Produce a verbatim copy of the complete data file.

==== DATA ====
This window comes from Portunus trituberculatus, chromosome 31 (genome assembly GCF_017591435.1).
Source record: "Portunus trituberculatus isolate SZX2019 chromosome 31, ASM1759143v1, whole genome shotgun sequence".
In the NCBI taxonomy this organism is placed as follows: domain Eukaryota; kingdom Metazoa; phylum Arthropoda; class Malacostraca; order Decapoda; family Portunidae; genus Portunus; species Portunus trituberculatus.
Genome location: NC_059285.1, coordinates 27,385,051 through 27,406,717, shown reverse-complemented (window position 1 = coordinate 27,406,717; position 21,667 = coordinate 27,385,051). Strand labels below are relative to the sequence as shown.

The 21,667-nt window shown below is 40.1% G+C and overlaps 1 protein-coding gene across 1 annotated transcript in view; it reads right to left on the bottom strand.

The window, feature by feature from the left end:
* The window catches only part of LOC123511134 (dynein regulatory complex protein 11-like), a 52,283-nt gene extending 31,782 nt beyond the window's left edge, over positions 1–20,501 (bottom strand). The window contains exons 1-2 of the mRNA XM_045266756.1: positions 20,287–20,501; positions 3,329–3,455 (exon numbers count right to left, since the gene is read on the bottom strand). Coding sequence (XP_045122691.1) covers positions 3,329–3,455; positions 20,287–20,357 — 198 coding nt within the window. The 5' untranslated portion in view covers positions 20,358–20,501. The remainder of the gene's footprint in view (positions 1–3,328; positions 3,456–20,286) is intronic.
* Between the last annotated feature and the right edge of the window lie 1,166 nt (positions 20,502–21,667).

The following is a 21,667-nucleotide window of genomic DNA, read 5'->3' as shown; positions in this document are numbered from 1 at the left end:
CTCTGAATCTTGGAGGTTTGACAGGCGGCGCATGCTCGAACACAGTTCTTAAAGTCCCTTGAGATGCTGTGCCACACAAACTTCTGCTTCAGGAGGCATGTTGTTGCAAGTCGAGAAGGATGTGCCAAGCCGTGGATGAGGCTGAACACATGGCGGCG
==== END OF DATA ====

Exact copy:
This window comes from Portunus trituberculatus, chromosome 31 (genome assembly GCF_017591435.1).
Source record: "Portunus trituberculatus isolate SZX2019 chromosome 31, ASM1759143v1, whole genome shotgun sequence".
In the NCBI taxonomy this organism is placed as follows: domain Eukaryota; kingdom Metazoa; phylum Arthropoda; class Malacostraca; order Decapoda; family Portunidae; genus Portunus; species Portunus trituberculatus.
Genome location: NC_059285.1, coordinates 27,385,051 through 27,406,717, shown reverse-complemented (window position 1 = coordinate 27,406,717; position 21,667 = coordinate 27,385,051). Strand labels below are relative to the sequence as shown.

The 21,667-nt window shown below is 40.1% G+C and overlaps 1 protein-coding gene across 1 annotated transcript in view; it reads right to left on the bottom strand.

The window, feature by feature from the left end:
* The window catches only part of LOC123511134 (dynein regulatory complex protein 11-like), a 52,283-nt gene extending 31,782 nt beyond the window's left edge, over positions 1–20,501 (bottom strand). The window contains exons 1-2 of the mRNA XM_045266756.1: positions 20,287–20,501; positions 3,329–3,455 (exon numbers count right to left, since the gene is read on the bottom strand). Coding sequence (XP_045122691.1) covers positions 3,329–3,455; positions 20,287–20,357 — 198 coding nt within the window. The 5' untranslated portion in view covers positions 20,358–20,501. The remainder of the gene's footprint in view (positions 1–3,328; positions 3,456–20,286) is intronic.
* Between the last annotated feature and the right edge of the window lie 1,166 nt (positions 20,502–21,667).

The following is a 21,667-nucleotide window of genomic DNA, read 5'->3' as shown; positions in this document are numbered from 1 at the left end:
CTCTGAATCTTGGAGGTTTGACAGGCGGCGCATGCTCGAACACAGTTCTTAAAGTCCCTTGAGATGCTGTGCCACACAAACTTCTGCTTCAGGAGGCATGTTGTTGCAAGTCGAGAAGGATGTGCCAAGCCGTGGATGAGGCTGAACACATGGCGGCG